October 12, 2013
I support Dodd-Frank rule 953(b), which strikes me as being all about the intersection of pay equity and investor value.
American workers are more productive than ever, but, year after year, studies show working Americans earning less and less, even as CEO pay balloons and corporate profits soar.
Disclosing corporate pay ratios between CEOs and average employees will finally show which corporations are driving this trend, which siphons money away from investors, and into the pockets of CEOs. In 1990, senior executive pay absorbed 5 percent of corporate profits. Today, according to Government Metrics International, it absorbs 10 percent.
Actually, I don't really believe that such disclosure will limit the bloated executive compensations at all! Of the 25 companies that my wife and I own stock in, only one pays their top execs what I consider to be acceptable total compensations: $3 million or less per exec! When some of the biggest companies are paying their CEOs 25 to 35 million total compensation per year, I can only encourage armed insurrection by the citizens of the US to eliminate not only these over-paid bastards, but also the Boards of Directors who have voted to approve these excessive and burdensome payments. What we really need is legislation to limit the NEO compensations to a more reasonable level, and impose higher tax rates on all of them!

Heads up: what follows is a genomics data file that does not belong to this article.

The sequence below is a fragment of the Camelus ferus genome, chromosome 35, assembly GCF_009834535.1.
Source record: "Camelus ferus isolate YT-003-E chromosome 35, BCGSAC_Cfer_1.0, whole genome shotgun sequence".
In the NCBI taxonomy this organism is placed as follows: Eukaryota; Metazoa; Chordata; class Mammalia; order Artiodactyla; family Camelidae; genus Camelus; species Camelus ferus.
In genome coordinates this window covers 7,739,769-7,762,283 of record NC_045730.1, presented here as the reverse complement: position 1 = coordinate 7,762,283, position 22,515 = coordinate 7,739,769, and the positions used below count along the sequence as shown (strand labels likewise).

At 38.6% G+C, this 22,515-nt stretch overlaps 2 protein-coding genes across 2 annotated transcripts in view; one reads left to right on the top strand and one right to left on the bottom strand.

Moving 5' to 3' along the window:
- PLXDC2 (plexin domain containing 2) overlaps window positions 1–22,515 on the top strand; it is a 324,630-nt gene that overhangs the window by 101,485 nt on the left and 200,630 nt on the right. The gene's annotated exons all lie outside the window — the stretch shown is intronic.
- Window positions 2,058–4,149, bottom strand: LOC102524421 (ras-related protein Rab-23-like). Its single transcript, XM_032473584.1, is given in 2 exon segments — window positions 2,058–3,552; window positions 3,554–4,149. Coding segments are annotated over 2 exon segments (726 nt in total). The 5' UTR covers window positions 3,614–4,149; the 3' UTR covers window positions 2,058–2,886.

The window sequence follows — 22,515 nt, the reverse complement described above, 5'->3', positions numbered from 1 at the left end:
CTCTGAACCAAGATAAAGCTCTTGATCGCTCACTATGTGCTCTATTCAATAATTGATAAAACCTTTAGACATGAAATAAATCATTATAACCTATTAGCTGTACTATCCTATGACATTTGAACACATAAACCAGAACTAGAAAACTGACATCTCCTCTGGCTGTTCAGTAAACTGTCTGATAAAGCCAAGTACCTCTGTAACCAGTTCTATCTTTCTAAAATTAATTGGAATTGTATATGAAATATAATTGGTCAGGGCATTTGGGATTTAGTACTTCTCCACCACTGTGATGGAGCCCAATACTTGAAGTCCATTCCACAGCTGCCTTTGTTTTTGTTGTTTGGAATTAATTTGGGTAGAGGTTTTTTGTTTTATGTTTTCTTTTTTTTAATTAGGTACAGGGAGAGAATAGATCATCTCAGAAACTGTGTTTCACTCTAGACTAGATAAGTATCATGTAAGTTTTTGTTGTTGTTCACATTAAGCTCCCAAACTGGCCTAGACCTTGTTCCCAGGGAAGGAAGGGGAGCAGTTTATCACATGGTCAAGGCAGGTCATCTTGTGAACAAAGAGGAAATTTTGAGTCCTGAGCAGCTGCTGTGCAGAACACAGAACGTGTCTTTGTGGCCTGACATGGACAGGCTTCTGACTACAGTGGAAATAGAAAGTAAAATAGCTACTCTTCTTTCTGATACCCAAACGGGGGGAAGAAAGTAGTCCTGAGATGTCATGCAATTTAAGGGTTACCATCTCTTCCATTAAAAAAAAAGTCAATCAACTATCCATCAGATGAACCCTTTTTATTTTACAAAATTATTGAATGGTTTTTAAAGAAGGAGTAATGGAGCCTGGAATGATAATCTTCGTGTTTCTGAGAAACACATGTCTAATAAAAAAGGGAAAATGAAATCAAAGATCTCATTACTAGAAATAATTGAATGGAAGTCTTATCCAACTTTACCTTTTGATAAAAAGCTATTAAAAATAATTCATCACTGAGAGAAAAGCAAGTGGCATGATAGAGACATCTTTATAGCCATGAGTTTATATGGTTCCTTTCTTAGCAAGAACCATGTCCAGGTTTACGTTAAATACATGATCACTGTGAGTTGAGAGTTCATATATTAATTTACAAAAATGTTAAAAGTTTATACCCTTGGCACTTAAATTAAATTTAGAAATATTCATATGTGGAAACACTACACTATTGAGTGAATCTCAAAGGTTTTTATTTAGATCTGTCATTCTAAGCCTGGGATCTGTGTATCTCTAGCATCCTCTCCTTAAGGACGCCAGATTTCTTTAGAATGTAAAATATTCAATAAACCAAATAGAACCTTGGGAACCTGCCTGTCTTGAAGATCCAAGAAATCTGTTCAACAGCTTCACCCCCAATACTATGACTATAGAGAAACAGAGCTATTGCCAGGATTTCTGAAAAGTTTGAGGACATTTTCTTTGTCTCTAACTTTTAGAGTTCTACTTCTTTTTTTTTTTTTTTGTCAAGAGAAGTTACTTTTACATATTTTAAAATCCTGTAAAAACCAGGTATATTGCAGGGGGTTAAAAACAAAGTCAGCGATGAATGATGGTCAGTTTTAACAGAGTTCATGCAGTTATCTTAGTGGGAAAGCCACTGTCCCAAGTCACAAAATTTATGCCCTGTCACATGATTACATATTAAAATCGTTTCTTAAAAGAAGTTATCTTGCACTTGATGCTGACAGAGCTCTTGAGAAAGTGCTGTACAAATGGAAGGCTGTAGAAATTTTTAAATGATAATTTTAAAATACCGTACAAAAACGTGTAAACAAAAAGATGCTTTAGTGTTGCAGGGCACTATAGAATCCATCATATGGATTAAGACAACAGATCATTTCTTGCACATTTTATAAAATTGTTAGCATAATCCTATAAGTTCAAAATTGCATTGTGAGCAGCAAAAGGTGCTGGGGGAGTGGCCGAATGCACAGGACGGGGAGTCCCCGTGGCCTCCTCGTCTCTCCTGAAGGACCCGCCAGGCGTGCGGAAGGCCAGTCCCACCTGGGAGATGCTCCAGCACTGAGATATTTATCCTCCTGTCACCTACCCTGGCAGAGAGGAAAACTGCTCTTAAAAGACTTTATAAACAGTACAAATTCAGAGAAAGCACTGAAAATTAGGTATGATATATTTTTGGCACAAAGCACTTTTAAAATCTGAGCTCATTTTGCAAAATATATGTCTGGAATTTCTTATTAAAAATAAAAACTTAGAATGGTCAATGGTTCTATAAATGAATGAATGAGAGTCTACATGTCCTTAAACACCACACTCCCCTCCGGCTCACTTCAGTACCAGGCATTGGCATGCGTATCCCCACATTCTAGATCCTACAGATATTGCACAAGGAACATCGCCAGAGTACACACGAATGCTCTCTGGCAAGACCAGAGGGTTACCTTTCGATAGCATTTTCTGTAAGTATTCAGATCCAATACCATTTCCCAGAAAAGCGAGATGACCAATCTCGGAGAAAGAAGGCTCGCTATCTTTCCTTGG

Fairer pay structures mean stronger companies and a stronger economy – both of which are important to me as a consumer and as an investor.
No doubt there are a select few who benefit from the status quo of keeping the pay disparities undisclosed. Stand firm, and implement the law as written.
Thank you for considering my comment,
Samuel L. Vance